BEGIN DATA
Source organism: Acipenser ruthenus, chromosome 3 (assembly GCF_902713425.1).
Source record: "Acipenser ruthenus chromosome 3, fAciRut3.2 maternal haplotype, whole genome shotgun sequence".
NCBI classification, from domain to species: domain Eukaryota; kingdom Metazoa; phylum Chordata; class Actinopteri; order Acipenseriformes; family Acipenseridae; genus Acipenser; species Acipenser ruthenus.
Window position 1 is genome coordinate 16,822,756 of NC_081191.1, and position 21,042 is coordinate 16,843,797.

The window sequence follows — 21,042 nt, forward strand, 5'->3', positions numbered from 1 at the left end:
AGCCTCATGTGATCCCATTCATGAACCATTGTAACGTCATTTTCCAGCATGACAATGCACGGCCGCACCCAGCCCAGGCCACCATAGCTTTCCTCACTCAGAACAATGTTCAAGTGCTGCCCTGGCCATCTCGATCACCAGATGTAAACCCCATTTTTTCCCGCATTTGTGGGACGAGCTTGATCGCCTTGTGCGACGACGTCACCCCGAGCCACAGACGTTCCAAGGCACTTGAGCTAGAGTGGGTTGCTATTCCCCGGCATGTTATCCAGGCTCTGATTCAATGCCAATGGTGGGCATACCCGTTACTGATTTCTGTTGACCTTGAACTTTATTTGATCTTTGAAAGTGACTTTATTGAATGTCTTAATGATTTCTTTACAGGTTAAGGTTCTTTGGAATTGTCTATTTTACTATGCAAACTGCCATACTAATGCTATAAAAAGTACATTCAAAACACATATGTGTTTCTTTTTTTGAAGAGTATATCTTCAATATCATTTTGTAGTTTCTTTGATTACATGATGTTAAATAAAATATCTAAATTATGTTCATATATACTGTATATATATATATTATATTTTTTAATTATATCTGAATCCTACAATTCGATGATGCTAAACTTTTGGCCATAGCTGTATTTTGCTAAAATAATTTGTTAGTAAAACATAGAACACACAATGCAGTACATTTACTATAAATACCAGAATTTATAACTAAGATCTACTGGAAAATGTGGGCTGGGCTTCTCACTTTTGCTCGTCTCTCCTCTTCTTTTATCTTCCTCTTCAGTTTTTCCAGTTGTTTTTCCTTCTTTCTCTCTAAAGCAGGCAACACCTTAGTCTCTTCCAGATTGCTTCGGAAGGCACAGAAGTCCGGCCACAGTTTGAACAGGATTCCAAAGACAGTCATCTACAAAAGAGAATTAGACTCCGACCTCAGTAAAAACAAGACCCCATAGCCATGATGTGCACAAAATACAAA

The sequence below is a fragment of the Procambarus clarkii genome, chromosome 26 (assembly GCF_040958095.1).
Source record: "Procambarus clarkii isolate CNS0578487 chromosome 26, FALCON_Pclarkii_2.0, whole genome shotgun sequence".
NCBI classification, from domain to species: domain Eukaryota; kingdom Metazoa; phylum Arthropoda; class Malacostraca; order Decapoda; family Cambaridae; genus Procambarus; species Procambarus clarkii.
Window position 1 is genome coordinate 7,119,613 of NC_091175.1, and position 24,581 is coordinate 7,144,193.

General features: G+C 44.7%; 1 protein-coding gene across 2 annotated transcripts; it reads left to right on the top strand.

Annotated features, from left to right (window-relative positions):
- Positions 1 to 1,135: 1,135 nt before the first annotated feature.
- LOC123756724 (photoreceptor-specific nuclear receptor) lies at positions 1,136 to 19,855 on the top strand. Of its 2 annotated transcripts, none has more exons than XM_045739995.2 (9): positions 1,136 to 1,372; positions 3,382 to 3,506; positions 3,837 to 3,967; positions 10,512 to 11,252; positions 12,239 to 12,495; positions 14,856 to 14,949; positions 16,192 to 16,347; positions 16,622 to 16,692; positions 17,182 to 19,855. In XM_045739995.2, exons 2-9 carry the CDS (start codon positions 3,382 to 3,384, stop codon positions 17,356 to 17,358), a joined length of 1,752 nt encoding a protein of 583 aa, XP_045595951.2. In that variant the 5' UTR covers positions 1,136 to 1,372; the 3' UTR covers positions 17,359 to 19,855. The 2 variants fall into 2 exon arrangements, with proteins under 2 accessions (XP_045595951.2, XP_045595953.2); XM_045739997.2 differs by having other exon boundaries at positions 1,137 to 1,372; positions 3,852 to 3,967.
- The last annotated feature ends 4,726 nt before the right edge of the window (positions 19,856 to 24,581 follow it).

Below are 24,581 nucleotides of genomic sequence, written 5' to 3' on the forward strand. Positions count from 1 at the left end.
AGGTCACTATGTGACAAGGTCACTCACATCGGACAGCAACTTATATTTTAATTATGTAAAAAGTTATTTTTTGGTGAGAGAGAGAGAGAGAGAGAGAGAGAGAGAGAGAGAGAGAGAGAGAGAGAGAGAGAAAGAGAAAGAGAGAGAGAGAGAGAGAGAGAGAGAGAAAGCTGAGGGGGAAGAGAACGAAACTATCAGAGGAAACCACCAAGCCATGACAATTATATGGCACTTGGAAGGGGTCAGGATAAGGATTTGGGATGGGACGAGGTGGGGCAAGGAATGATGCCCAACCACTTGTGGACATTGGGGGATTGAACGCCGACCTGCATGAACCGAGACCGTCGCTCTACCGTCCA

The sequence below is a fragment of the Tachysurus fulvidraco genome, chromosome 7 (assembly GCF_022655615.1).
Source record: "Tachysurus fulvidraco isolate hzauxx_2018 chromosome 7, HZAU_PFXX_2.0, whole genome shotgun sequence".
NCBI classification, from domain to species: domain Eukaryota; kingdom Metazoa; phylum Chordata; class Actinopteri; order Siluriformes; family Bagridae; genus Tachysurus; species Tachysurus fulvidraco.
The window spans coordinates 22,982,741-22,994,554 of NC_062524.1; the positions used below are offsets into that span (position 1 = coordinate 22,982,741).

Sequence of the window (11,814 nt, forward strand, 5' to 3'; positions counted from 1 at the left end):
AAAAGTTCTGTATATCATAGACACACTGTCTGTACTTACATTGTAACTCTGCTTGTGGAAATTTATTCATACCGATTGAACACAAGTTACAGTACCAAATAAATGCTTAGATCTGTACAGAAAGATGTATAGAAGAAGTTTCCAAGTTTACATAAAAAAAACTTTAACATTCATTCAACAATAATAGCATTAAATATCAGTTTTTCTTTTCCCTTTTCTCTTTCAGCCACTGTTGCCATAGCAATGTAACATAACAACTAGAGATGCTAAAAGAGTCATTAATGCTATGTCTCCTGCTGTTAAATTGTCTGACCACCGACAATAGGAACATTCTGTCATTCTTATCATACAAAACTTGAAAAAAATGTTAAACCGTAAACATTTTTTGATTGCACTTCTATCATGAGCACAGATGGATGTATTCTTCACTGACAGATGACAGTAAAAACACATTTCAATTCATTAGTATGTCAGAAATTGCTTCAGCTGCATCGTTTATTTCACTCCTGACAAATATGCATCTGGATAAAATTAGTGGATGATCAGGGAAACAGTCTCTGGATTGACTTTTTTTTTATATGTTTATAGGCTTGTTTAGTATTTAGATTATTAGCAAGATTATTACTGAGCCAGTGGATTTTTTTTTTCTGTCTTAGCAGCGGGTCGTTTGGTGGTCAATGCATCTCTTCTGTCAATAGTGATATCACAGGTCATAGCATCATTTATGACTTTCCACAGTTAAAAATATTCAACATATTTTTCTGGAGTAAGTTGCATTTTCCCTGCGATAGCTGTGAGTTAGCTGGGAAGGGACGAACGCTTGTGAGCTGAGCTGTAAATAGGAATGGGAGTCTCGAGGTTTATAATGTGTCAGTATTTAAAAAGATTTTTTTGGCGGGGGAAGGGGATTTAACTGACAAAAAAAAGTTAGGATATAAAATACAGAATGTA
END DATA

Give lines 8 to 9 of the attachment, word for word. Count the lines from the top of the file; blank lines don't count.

Source record: "Procambarus clarkii isolate CNS0578487 chromosome 26, FALCON_Pclarkii_2.0, whole genome shotgun sequence".
NCBI classification, from domain to species: domain Eukaryota; kingdom Metazoa; phylum Arthropoda; class Malacostraca; order Decapoda; family Cambaridae; genus Procambarus; species Procambarus clarkii.